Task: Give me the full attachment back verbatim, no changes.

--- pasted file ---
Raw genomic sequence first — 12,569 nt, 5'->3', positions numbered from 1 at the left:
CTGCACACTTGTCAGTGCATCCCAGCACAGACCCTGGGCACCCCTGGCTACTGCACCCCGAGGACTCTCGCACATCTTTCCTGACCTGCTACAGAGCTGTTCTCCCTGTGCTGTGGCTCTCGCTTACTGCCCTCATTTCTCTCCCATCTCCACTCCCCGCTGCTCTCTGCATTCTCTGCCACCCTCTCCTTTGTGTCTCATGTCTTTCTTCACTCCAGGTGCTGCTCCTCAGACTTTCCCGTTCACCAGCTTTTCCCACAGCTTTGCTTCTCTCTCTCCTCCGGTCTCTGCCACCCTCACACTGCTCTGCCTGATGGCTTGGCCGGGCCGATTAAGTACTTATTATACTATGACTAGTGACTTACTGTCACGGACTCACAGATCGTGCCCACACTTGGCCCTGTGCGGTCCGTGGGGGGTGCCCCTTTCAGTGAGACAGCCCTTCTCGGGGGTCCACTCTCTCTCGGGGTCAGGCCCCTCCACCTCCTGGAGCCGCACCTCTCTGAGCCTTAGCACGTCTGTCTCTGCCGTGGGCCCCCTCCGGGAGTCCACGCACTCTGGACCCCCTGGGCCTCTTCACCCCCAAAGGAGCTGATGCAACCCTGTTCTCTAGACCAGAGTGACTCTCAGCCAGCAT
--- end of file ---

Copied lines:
Raw genomic sequence first — 12,569 nt, 5'->3', positions numbered from 1 at the left:
CTGCACACTTGTCAGTGCATCCCAGCACAGACCCTGGGCACCCCTGGCTACTGCACCCCGAGGACTCTCGCACATCTTTCCTGACCTGCTACAGAGCTGTTCTCCCTGTGCTGTGGCTCTCGCTTACTGCCCTCATTTCTCTCCCATCTCCACTCCCCGCTGCTCTCTGCATTCTCTGCCACCCTCTCCTTTGTGTCTCATGTCTTTCTTCACTCCAGGTGCTGCTCCTCAGACTTTCCCGTTCACCAGCTTTTCCCACAGCTTTGCTTCTCTCTCTCCTCCGGTCTCTGCCACCCTCACACTGCTCTGCCTGATGGCTTGGCCGGGCCGATTAAGTACTTATTATACTATGACTAGTGACTTACTGTCACGGACTCACAGATCGTGCCCACACTTGGCCCTGTGCGGTCCGTGGGGGGTGCCCCTTTCAGTGAGACAGCCCTTCTCGGGGGTCCACTCTCTCTCGGGGTCAGGCCCCTCCACCTCCTGGAGCCGCACCTCTCTGAGCCTTAGCACGTCTGTCTCTGCCGTGGGCCCCCTCCGGGAGTCCACGCACTCTGGACCCCCTGGGCCTCTTCACCCCCAAAGGAGCTGATGCAACCCTGTTCTCTAGACCAGAGTGACTCTCAGCCAGCAT